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Attorneys nearing settlement in suit against former dean

 

September 30, 2002



A claim that First Amendment rights were violated at Montana State University-Northern may not go to court.

Attorneys representing former MSU-N assistant professor Doug Giebel and former dean Stephen Sylvester are negotiating a settlement in Giebel's lawsuit, which claims that Sylvester violated Giebel's right to free speech by removing handbills from university bulletin boards. The handbills advertised a speech by Giebel.

"We have reached a tentative settlement in that case and are trying to reach details," said Assistant Attorney General Norman Peterson, who is representing Sylvester.

The trial had been set for next Monday in U.S. District Court in Great Falls. Judge Sam Haddon gave the parties until Oct. 23 to file a settlement for his consideration, Peterson said today.

Sylvester, reached at Peru State College in Nebraska today, declined to comment while the settlement is being negotiated. He is dean of the College of Arts and Sciences at Peru, the same position he held at Northern.

Giebel said he doesn't know how long it will take to agree on a settlement.

"My attorneys didn't know. They just reached the agreement a few days ago," he said Friday.

Giebel claims Sylvester tore down handbills announcing Giebel's speech at the university's Conference on Intellectual Freedom in 1996.

The handbills said, "Former MSU-Northern Faculty Member Doug Giebel will speak on the topic The Regents, the Plan and Academic Responsibility.'"

Giebel was one of more than 20 people who applied to speak at the event. Nadine Strossen, national president of the American Civil Liberties Union, was the keynote speaker.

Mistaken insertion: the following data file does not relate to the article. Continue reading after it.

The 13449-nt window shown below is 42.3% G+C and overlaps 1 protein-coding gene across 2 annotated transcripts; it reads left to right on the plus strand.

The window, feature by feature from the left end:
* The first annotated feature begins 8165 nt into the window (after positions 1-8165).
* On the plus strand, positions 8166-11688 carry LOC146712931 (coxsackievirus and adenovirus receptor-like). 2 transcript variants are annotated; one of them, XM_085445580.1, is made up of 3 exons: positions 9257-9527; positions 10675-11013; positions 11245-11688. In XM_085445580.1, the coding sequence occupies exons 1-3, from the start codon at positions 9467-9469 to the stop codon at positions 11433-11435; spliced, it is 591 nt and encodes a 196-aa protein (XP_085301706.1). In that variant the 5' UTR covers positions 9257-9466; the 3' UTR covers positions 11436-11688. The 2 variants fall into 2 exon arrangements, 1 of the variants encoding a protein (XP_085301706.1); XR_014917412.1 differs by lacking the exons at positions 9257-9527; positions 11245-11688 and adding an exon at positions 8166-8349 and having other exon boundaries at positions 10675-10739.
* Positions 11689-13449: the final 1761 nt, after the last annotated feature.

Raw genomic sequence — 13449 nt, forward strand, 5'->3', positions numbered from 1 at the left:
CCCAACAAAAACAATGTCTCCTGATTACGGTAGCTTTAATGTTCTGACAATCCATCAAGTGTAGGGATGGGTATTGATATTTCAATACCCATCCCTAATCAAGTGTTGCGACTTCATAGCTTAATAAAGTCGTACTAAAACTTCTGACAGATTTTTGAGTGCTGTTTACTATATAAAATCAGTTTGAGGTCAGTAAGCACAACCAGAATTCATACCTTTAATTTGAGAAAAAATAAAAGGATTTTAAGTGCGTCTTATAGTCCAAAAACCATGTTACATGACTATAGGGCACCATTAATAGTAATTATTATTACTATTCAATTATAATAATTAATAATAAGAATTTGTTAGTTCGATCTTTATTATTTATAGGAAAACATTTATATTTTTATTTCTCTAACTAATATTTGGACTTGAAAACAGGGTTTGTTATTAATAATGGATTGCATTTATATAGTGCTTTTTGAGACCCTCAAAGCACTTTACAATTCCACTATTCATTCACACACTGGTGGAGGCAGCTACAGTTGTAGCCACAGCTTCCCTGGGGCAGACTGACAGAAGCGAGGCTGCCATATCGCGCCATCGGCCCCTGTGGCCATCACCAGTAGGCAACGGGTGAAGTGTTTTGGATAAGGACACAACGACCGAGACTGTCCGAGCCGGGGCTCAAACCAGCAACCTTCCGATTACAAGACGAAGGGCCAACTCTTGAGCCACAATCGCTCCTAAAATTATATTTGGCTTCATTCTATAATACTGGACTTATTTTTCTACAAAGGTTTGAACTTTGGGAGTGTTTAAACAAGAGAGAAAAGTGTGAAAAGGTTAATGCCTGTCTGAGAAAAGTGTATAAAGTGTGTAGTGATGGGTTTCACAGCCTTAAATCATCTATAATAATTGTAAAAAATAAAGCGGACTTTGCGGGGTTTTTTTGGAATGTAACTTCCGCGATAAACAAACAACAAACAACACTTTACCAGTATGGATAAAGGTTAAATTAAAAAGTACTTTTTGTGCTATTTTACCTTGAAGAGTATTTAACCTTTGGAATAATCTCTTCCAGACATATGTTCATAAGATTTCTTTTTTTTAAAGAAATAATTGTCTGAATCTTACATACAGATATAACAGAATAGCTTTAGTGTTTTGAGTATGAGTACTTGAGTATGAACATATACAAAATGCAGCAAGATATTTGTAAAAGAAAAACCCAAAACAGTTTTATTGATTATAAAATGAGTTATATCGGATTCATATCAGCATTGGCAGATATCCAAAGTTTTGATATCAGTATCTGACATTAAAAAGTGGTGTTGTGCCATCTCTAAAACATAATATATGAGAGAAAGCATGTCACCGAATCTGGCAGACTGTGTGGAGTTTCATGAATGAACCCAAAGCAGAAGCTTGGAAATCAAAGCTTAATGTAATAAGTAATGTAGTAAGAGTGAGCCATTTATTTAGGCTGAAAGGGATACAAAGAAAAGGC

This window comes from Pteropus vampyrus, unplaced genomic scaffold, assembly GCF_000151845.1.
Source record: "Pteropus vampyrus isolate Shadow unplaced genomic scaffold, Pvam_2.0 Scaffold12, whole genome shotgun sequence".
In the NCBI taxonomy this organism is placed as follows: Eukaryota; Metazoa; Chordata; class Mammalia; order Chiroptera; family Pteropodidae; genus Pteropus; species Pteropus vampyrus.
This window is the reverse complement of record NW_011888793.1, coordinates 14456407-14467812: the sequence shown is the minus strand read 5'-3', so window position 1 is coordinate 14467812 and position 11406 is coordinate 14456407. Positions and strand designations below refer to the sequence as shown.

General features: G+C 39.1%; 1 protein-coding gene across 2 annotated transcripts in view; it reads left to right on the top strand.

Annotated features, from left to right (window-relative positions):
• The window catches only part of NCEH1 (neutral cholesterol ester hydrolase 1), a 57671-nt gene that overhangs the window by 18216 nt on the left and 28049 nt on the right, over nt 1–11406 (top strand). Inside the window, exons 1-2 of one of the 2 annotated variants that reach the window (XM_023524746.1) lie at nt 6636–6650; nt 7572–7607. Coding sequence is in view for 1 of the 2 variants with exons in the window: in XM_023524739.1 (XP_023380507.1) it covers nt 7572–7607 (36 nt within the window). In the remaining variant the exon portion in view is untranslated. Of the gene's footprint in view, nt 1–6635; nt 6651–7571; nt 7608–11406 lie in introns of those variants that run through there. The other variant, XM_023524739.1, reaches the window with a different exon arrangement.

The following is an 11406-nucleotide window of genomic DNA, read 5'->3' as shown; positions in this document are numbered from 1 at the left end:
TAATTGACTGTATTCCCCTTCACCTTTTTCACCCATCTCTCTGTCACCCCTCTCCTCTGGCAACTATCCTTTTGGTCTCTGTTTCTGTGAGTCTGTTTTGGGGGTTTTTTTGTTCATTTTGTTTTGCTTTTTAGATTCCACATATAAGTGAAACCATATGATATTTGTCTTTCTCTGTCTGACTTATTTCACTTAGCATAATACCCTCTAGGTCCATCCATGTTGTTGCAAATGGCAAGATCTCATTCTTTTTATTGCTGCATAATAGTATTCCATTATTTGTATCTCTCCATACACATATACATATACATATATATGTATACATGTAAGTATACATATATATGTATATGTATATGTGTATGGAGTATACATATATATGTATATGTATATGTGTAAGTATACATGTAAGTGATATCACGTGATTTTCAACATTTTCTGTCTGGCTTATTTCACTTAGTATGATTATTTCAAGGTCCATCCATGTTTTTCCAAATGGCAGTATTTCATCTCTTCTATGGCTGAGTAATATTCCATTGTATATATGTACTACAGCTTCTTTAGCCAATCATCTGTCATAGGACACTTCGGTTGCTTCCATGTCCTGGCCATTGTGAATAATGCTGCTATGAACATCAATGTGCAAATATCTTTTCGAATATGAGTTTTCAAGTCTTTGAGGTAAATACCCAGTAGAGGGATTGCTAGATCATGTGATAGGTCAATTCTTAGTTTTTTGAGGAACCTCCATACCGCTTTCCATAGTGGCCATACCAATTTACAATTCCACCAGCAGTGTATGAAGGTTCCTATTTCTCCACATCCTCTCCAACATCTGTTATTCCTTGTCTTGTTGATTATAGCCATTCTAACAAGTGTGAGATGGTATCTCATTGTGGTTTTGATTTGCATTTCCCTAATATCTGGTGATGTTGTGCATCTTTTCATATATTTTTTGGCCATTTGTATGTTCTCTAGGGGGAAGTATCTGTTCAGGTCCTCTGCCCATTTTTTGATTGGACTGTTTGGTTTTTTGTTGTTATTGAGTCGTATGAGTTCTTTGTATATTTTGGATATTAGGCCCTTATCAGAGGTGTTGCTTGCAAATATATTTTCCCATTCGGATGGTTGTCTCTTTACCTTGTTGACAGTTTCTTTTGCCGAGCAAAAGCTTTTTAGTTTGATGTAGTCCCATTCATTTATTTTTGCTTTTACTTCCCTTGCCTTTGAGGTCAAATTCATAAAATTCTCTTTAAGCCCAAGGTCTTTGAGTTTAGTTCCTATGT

The 9th U.S. Circuit Court of Appeals ruled earlier this year that the case should go to trial. Sylvester had asked the U.S. District Court for a summary judgment in his favor. His appeal claimed that if the handbills were, in fact, torn down, that wouldn't violate the First Amendment because the handbills lacked significant expression of content and because Giebel had another forum, the conference, in which to express his views.

The Court of Appeals ruled that removing the handbill from bulletin boards would violate Giebel's First Amendment rights. The Oct. 7 trial was set to try the case to determine whether Sylvester did remove the handbills.

The case is not the first time Giebel has accused Sylvester of improper action.

Giebel taught at MSU-N on a one-year contract in the 1993-94 school year. He applied for the position when the university conducted a search for a permanent teacher, but was not hired.

Giebel filed a suit claiming the hiring search was not conducted properly and that his rights were violated. He lost the case in state District Court, and lost all subsequent appeals.

 

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